Technical Animation Issues for the Battle of the Droids of Star Wars: Episode 1 "The Phantom Menace"
James Tooley and Jim Horihan, Industrial Light & Magic
This presentation describes the issues critical to the successful use of motion-capture technology for Battle Droids that are very humanoid in nature and required a hyper-realistic range of motions. They also appear in large numbers that made the duplication of basic actions and motions a necessity for completing a shot.
Wet and Messy Fur
Armin Bruderlin, Sony Pictures Imageworks
In this presentation, two new effects implemented as part of a hybrid geometric/rendering hair/fur pipeline are covered, including the production of a wet fur look by clumping of individual hairs and the breaking up of combed hair along fur tracks on the skin.
Art, Design & Multimedia
The Application of Non-Periodic Tiling Patterns in the Creation of Artistic Images
Kenneth A. Huff
The physical world contains infinite examples of patterns of repetition. Computer-generated imagery often contains similar patterns, but frequently without the subtle imperfections found in nature. The use of a non-periodic tiling pattern allows for an appealing structure along with natural randomness.
Computational Expressionism: A Model for Drawing with Computation
Joanna Berzowska, Massachusetts Institute of Technology
The computational method suggests a new approach to the act of drawing. Instead of duplicating the methods and materials known from traditional media, a different perspective on visual thinking is sought that involves a more active participation in the higher-level design of drawing tools.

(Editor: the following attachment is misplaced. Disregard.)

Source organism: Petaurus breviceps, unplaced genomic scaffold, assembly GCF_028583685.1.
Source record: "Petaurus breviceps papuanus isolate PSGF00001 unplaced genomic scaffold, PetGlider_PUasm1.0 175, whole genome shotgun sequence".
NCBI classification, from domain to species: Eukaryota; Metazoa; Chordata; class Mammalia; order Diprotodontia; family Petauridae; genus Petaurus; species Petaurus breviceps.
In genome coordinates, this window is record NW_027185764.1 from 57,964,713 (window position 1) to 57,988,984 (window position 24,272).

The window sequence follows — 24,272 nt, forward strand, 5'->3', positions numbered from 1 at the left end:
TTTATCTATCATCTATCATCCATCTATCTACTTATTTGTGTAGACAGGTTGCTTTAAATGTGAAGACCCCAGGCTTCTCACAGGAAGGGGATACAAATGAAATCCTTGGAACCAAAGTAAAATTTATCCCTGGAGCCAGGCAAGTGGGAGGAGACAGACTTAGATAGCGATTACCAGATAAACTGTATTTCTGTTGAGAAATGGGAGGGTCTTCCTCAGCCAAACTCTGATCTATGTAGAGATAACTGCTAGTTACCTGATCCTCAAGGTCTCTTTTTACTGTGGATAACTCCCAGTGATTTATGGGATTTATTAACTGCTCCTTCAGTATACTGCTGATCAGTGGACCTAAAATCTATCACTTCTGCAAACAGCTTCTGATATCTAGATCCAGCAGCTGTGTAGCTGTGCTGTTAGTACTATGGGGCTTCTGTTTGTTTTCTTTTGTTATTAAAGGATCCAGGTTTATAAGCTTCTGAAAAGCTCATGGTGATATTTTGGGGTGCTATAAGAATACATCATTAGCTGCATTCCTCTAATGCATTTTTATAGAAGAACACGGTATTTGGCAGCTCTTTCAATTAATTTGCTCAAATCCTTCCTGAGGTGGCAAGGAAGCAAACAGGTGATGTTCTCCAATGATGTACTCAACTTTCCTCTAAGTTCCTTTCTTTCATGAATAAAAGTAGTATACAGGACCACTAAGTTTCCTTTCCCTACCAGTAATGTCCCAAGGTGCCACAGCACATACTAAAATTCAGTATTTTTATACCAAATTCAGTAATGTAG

Kelly B. Heato, Robert V. Poor, and Andrew J. Wheeler, Massachusetts of Technology
Nami is a decentralized community of identical “orbs,” that provide a novel system for graphical animation of physical objects through a combination of distributed networking, touch interface, and mutable colors of light.
Nicholson NY/Pequot Interactives
Wells Packard, Nicholson NY
This sketch presents the design aspects of the site-specific, interactive installations commissioned to create the Mashantucket Pequot Museum. Touchscreens allow users to easily navigate an enormous amount of information in the form of 3D animations, documentary footage, traditional media, and even hand-painted cell animations, presented in broadcast-quality digital video.
Application of Computer Graphics for Design and Delivery of Conformal Radiation Therapy
Marc L. Kessler, Daniel L. McShan, and Benedick A. Fraass, The University of Michigan
Visualization techniques exploiting 3D computer graphics and medical image data are making it possible to safely escalate radiation doses in many tumor sites well beyond previously defined levels of “tolerance” and achieve improved local control and better cure rates.
Teresa Larsen and David Goodsell, The Scripps Research Institute
This sketch presents an accurate physical model of HIV at a scale of one million times actual size. The physical model can now be put into researcher's and student's hands so they can assemble and disassemble its various components and learn their structural interrelationships.
Chrisoph Stratmann, ART + COM Medientechnologie und Gestaltung AG
The development of a sales support tool for DaimlerChrysler using VR technology is described. The Virtual Car system presents all possible variants of the vehicle and is intended for long-term use in the show room.